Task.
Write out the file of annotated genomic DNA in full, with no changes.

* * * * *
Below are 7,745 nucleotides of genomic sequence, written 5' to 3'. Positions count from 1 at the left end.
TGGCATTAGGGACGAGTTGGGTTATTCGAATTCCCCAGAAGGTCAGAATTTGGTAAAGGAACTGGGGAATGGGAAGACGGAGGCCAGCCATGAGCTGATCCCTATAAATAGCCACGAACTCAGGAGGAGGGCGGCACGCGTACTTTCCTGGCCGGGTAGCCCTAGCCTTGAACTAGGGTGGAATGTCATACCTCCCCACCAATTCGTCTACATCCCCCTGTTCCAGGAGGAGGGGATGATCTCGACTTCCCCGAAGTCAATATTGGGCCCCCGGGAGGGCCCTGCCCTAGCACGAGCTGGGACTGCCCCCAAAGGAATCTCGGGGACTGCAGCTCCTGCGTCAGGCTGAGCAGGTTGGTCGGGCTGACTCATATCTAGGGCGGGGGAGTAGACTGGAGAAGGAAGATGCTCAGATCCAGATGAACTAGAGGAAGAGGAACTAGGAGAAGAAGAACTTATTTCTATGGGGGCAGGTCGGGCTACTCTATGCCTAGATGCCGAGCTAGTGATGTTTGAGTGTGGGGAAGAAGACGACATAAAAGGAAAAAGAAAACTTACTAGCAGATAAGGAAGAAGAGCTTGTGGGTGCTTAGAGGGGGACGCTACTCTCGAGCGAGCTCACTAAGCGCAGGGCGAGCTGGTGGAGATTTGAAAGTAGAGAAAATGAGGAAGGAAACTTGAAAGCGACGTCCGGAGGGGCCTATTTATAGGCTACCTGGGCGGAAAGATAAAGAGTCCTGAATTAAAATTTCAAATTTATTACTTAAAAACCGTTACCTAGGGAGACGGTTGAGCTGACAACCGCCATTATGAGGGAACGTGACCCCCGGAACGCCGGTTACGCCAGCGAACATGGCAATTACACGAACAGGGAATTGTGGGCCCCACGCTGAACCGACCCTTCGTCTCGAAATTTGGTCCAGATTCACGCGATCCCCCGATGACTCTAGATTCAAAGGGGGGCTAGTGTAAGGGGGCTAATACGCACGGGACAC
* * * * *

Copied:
Below are 7,745 nucleotides of genomic sequence, written 5' to 3'. Positions count from 1 at the left end.
TGGCATTAGGGACGAGTTGGGTTATTCGAATTCCCCAGAAGGTCAGAATTTGGTAAAGGAACTGGGGAATGGGAAGACGGAGGCCAGCCATGAGCTGATCCCTATAAATAGCCACGAACTCAGGAGGAGGGCGGCACGCGTACTTTCCTGGCCGGGTAGCCCTAGCCTTGAACTAGGGTGGAATGTCATACCTCCCCACCAATTCGTCTACATCCCCCTGTTCCAGGAGGAGGGGATGATCTCGACTTCCCCGAAGTCAATATTGGGCCCCCGGGAGGGCCCTGCCCTAGCACGAGCTGGGACTGCCCCCAAAGGAATCTCGGGGACTGCAGCTCCTGCGTCAGGCTGAGCAGGTTGGTCGGGCTGACTCATATCTAGGGCGGGGGAGTAGACTGGAGAAGGAAGATGCTCAGATCCAGATGAACTAGAGGAAGAGGAACTAGGAGAAGAAGAACTTATTTCTATGGGGGCAGGTCGGGCTACTCTATGCCTAGATGCCGAGCTAGTGATGTTTGAGTGTGGGGAAGAAGACGACATAAAAGGAAAAAGAAAACTTACTAGCAGATAAGGAAGAAGAGCTTGTGGGTGCTTAGAGGGGGACGCTACTCTCGAGCGAGCTCACTAAGCGCAGGGCGAGCTGGTGGAGATTTGAAAGTAGAGAAAATGAGGAAGGAAACTTGAAAGCGACGTCCGGAGGGGCCTATTTATAGGCTACCTGGGCGGAAAGATAAAGAGTCCTGAATTAAAATTTCAAATTTATTACTTAAAAACCGTTACCTAGGGAGACGGTTGAGCTGACAACCGCCATTATGAGGGAACGTGACCCCCGGAACGCCGGTTACGCCAGCGAACATGGCAATTACACGAACAGGGAATTGTGGGCCCCACGCTGAACCGACCCTTCGTCTCGAAATTTGGTCCAGATTCACGCGATCCCCCGATGACTCTAGATTCAAAGGGGGGCTAGTGTAAGGGGGCTAATACGCACGGGACAC